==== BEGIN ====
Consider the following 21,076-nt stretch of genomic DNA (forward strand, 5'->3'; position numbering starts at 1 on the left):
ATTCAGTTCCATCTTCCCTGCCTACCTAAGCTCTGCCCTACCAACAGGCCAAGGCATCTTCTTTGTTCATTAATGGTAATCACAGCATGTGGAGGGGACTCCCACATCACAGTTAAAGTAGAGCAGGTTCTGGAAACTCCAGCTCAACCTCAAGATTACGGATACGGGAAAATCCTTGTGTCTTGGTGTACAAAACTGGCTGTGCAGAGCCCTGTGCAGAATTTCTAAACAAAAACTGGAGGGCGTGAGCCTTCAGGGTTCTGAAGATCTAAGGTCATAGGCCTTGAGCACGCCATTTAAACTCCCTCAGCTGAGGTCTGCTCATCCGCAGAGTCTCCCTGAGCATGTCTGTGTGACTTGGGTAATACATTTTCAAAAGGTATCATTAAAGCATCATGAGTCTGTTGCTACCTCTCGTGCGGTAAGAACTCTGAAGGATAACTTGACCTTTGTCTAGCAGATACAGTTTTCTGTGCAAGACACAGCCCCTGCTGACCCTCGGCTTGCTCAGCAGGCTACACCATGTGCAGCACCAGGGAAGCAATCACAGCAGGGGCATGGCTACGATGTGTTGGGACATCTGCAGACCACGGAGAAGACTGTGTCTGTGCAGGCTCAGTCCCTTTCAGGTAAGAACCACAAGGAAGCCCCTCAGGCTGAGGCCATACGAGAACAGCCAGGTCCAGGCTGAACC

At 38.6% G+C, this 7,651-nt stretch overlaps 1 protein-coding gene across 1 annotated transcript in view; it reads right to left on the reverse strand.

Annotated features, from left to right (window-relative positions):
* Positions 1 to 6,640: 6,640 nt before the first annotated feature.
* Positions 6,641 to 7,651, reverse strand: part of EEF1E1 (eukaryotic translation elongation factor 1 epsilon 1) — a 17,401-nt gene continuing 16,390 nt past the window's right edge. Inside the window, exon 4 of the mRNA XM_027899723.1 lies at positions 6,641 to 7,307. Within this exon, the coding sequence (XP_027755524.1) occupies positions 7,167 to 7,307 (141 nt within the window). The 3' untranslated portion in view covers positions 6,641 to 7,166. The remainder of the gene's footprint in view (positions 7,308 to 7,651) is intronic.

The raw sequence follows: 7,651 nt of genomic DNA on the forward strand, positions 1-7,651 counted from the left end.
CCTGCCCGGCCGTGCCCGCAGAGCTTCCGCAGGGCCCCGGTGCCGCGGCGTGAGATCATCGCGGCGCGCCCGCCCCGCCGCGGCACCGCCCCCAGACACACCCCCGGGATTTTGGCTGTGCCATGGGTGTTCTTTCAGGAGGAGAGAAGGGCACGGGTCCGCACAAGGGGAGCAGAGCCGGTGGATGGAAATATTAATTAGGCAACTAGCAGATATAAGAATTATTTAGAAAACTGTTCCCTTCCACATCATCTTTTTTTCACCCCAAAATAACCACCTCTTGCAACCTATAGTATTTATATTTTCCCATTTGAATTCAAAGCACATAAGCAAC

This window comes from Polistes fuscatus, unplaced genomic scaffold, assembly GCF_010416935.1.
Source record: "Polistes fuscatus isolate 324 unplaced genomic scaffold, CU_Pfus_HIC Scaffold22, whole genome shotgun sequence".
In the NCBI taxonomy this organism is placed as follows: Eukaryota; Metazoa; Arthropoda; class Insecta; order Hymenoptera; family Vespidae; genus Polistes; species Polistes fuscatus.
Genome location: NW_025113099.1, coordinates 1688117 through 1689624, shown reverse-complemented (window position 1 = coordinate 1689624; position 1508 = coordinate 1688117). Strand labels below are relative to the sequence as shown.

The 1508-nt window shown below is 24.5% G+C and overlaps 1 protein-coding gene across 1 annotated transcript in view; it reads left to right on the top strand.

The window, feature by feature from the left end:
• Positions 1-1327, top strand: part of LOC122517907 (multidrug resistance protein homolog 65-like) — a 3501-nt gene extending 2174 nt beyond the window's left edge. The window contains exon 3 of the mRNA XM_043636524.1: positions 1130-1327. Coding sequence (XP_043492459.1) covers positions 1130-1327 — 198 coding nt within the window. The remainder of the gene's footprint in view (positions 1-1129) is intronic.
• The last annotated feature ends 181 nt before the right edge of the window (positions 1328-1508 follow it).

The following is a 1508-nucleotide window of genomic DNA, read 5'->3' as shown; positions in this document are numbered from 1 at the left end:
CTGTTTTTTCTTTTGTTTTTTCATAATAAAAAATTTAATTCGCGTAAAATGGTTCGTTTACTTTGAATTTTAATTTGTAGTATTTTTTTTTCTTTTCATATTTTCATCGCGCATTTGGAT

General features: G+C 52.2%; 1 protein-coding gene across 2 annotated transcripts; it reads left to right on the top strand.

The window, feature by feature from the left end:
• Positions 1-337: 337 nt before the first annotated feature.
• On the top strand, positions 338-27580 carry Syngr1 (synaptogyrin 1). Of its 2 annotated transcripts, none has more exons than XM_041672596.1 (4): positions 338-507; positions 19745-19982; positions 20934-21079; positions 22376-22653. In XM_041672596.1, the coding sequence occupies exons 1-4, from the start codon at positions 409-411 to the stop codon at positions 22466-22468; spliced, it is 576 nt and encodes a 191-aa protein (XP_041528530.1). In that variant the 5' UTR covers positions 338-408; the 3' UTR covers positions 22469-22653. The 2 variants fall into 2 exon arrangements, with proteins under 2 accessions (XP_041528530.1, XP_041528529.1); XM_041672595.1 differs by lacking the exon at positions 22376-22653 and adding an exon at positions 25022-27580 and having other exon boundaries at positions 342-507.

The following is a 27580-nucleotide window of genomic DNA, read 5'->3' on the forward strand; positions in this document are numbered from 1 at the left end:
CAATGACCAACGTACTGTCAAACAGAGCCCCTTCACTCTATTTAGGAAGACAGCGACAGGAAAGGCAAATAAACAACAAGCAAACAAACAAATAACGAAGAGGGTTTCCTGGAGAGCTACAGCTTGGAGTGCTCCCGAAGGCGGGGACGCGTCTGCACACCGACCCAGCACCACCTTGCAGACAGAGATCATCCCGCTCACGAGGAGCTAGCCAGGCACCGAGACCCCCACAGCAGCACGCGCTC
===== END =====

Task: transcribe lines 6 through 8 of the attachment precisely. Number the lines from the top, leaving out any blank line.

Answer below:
* Positions 6,641 to 7,651, reverse strand: part of EEF1E1 (eukaryotic translation elongation factor 1 epsilon 1) — a 17,401-nt gene continuing 16,390 nt past the window's right edge. Inside the window, exon 4 of the mRNA XM_027899723.1 lies at positions 6,641 to 7,307. Within this exon, the coding sequence (XP_027755524.1) occupies positions 7,167 to 7,307 (141 nt within the window). The 3' untranslated portion in view covers positions 6,641 to 7,166. The remainder of the gene's footprint in view (positions 7,308 to 7,651) is intronic.

The raw sequence follows: 7,651 nt of genomic DNA on the forward strand, positions 1-7,651 counted from the left end.
CCTGCCCGGCCGTGCCCGCAGAGCTTCCGCAGGGCCCCGGTGCCGCGGCGTGAGATCATCGCGGCGCGCCCGCCCCGCCGCGGCACCGCCCCCAGACACACCCCCGGGATTTTGGCTGTGCCATGGGTGTTCTTTCAGGAGGAGAGAAGGGCACGGGTCCGCACAAGGGGAGCAGAGCCGGTGGATGGAAATATTAATTAGGCAACTAGCAGATATAAGAATTATTTAGAAAACTGTTCCCTTCCACATCATCTTTTTTTCACCCCAAAATAACCACCTCTTGCAACCTATAGTATTTATATTTTCCCATTTGAATTCAAAGCACATAAGCAAC